“We tried to get Jalen going on that matchup, and that worked. Twelve assists and 11 turnovers, that worked,” Drew said. “It came down to rebounding. Period. That’s it. Simple thing. Football, it’s turnovers. Basketball, you got to rebound. Normally we always win second-chance points. Even if we break even, we win the game. It’s that simple.”


Iowa State: Finished with a 44-17 advantage on the glass, and that translated to a 36-14 edge on points in the paint. That gave the Cyclones, who are known for their 3-point shooting, a balanced attack that Baylor couldn’t match.

Baylor: Didn’t get enough offensive efficiency to help Bridges out. Star freshman Keyonte George scored 11 points on 3-of-10 shooting before fouling out, Flagler had 14 points on 3-of-11 shooting and LJ Cryer was 3 for 10 for 10 points.


Iowa State: Plays the No. 1 seed Jayhawks in Friday night’s semifinal round.

Baylor: Awaits its NCAA Tournament seed on Sunday.

Houston, Alabama top AP Top 25; Marquette climbing, Pitt in

Troy Taormina-USA TODAY Sports
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The top five spots in The Associated Press men’s college basketball poll remained the same. The rest of the AP Top 25 was a big jumble.

Houston was No. 1 for the second straight week in the poll released Monday, receiving 49 first-place votes from a 62-person media panel. No. 2 Alabama had five first-place votes and No. 3 Kansas received eight.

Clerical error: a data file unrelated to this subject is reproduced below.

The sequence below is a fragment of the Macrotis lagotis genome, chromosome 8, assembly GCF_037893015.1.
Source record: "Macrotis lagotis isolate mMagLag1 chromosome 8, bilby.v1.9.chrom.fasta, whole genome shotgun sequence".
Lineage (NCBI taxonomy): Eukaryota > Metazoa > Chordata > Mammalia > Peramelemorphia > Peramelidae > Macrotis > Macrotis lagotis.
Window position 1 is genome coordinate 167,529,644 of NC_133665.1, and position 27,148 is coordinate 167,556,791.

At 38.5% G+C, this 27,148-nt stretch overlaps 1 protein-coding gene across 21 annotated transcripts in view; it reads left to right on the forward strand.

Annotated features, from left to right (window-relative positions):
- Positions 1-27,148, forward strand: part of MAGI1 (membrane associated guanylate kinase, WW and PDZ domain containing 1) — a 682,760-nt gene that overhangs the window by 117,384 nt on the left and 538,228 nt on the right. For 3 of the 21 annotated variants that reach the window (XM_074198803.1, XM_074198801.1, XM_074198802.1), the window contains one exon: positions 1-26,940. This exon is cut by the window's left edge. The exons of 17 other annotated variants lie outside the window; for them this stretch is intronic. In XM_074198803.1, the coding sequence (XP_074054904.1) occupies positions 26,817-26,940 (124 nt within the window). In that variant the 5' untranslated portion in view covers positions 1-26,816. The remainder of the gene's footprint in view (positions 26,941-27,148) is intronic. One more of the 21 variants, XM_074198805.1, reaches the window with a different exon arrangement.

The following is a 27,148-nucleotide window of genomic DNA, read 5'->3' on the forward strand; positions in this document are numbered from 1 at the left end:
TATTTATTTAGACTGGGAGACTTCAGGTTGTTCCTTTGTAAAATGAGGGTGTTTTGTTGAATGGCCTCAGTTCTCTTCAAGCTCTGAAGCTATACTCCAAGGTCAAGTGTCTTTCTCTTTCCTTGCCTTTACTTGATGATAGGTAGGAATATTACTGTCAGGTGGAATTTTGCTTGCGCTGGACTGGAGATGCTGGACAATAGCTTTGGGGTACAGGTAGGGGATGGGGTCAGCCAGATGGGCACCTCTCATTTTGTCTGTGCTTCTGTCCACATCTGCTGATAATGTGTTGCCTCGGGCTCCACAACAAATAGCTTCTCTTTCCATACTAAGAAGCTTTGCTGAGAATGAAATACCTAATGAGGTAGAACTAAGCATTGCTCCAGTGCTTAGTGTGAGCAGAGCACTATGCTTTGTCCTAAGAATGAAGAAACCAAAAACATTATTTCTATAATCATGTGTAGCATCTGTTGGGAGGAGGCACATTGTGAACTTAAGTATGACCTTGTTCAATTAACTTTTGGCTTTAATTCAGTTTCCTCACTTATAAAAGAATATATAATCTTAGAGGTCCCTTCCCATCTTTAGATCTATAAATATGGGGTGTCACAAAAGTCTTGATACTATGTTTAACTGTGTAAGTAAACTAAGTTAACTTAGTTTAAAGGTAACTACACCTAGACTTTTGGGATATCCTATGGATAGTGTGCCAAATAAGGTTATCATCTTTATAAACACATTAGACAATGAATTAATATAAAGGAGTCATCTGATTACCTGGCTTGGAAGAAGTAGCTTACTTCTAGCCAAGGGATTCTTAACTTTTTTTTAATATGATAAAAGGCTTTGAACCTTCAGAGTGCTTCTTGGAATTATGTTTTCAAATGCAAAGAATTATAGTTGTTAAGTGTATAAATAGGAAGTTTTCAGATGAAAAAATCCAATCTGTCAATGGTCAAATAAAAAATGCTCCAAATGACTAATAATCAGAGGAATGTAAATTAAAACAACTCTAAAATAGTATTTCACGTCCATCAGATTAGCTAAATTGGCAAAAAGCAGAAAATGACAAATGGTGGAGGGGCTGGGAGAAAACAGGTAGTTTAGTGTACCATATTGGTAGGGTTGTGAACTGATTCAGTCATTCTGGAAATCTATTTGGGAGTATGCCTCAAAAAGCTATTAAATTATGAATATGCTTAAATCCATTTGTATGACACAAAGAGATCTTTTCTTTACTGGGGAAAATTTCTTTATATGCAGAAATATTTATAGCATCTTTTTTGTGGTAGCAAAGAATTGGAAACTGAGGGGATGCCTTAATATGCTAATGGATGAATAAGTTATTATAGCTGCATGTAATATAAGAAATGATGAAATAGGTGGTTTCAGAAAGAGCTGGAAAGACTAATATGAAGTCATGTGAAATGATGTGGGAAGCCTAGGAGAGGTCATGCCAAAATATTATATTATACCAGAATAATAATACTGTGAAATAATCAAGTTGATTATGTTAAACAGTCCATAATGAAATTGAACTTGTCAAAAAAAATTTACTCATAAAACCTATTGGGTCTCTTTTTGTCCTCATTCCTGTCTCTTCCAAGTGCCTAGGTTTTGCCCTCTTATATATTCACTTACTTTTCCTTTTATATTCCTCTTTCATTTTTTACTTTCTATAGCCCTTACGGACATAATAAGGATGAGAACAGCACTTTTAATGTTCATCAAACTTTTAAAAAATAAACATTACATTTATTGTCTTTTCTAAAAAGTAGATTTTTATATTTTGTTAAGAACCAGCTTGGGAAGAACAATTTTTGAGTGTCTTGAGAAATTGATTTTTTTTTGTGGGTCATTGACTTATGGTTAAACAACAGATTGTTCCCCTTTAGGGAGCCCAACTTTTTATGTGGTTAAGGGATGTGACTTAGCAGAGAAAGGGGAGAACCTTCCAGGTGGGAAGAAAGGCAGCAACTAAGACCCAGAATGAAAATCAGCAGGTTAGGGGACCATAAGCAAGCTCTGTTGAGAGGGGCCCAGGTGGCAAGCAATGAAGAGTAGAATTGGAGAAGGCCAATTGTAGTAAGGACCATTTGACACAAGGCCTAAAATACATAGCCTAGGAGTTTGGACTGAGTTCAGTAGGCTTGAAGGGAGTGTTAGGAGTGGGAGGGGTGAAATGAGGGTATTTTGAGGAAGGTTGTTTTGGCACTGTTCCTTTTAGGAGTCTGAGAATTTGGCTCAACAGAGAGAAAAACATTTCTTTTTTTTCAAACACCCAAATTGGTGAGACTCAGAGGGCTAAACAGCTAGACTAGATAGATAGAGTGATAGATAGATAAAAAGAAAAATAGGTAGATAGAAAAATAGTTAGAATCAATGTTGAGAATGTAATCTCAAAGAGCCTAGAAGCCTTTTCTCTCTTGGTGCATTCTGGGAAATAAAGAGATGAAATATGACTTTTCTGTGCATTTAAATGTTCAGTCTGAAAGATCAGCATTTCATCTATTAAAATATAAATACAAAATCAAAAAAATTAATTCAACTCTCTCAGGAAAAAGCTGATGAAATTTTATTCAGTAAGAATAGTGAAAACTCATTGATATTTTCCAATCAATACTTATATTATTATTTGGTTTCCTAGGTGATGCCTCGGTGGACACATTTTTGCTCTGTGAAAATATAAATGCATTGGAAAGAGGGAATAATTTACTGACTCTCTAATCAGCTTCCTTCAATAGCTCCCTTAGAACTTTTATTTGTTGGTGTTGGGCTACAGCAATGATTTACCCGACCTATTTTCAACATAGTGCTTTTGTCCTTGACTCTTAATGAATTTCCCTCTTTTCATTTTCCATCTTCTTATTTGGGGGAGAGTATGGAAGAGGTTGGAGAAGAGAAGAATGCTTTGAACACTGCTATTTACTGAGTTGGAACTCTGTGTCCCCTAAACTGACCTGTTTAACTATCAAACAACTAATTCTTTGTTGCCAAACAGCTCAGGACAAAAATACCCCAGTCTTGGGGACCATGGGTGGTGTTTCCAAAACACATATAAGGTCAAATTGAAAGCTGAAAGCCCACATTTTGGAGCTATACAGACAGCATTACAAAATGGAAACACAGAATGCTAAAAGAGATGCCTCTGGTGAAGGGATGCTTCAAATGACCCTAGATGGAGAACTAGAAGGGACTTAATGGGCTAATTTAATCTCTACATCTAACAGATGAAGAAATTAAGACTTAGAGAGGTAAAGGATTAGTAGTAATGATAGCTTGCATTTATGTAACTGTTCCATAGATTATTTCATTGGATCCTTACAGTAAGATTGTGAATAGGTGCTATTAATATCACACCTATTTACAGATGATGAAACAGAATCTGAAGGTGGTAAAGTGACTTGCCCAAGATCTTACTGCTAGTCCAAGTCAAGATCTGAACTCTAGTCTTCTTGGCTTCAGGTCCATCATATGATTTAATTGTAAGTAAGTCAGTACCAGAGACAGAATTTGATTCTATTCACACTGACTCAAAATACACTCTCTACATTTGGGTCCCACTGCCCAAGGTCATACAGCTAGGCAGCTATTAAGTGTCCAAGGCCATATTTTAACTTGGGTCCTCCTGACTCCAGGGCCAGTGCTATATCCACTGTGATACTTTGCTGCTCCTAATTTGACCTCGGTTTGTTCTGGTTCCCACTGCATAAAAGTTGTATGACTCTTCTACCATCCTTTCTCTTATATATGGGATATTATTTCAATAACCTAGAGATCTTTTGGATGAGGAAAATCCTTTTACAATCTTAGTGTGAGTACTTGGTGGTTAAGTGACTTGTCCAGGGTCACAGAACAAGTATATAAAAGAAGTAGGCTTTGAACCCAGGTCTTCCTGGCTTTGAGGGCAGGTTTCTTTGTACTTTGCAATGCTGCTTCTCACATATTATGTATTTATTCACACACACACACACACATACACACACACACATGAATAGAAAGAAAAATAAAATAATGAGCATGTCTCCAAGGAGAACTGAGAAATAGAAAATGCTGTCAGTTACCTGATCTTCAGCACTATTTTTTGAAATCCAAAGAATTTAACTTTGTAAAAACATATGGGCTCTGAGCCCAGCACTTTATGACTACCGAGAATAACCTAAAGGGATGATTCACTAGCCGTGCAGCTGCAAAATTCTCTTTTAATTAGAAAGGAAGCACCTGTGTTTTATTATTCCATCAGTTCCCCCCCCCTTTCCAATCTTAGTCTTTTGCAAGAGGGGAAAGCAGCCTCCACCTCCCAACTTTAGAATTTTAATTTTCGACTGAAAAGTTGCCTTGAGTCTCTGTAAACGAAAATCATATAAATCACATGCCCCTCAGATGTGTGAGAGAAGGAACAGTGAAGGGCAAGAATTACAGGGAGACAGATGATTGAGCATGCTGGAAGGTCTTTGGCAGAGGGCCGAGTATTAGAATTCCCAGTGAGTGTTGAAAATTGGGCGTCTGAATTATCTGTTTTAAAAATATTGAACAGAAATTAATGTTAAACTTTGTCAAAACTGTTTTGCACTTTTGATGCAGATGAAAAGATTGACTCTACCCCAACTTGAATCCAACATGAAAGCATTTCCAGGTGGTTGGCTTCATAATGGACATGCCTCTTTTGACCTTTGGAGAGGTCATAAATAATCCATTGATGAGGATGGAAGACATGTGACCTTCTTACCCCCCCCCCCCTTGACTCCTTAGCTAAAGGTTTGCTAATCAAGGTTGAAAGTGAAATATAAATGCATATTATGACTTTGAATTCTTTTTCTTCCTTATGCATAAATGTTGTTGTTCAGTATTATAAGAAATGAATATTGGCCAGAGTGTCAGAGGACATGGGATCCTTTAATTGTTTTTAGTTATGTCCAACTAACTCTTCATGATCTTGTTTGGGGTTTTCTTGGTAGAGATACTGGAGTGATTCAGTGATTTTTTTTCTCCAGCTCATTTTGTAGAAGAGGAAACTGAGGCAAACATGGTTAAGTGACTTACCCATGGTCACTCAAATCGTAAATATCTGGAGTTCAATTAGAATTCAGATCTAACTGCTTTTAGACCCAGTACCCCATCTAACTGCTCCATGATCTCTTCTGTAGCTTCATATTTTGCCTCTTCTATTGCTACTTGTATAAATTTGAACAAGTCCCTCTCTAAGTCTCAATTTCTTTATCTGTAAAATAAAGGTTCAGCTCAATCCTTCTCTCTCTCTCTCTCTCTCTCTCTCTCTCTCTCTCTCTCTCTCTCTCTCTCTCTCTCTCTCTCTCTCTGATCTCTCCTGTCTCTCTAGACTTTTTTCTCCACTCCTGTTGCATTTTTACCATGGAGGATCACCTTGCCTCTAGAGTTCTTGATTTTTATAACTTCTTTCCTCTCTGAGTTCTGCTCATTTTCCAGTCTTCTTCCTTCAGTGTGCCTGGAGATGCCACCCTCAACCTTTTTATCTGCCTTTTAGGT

UCLA and Purdue rounded out the top five. The Boilermakers held at No. 5 despite losing to No. 15 Indiana.

In the rest of the poll, only No. 20 Providence kept the same position from last week as teams get ready for conference tournaments next week and the start of March Madness.

Alabama held its spot after winning two games despite a challenging week off the court. Brandon Miller had a pair of huge games since police alleged that he brought a gun to former teammate Darius Miles, who is charged with capital murder in a fatal shooting.

Against Arkansas on Saturday, Miller’s regular pregame introduction with a Crimson Tide reserve player giving him a pat down didn’t sit well with coach Nate Oats – or anyone else.

“I can assure you it definitely will not happen again the remainder of this year,” Oats said.

Miller had 24 points in the 86-83 win over the Razorbacks after scoring 41 in a two-point win over South Carolina.


Marquette has made a quick rise under coach Shaka Smart.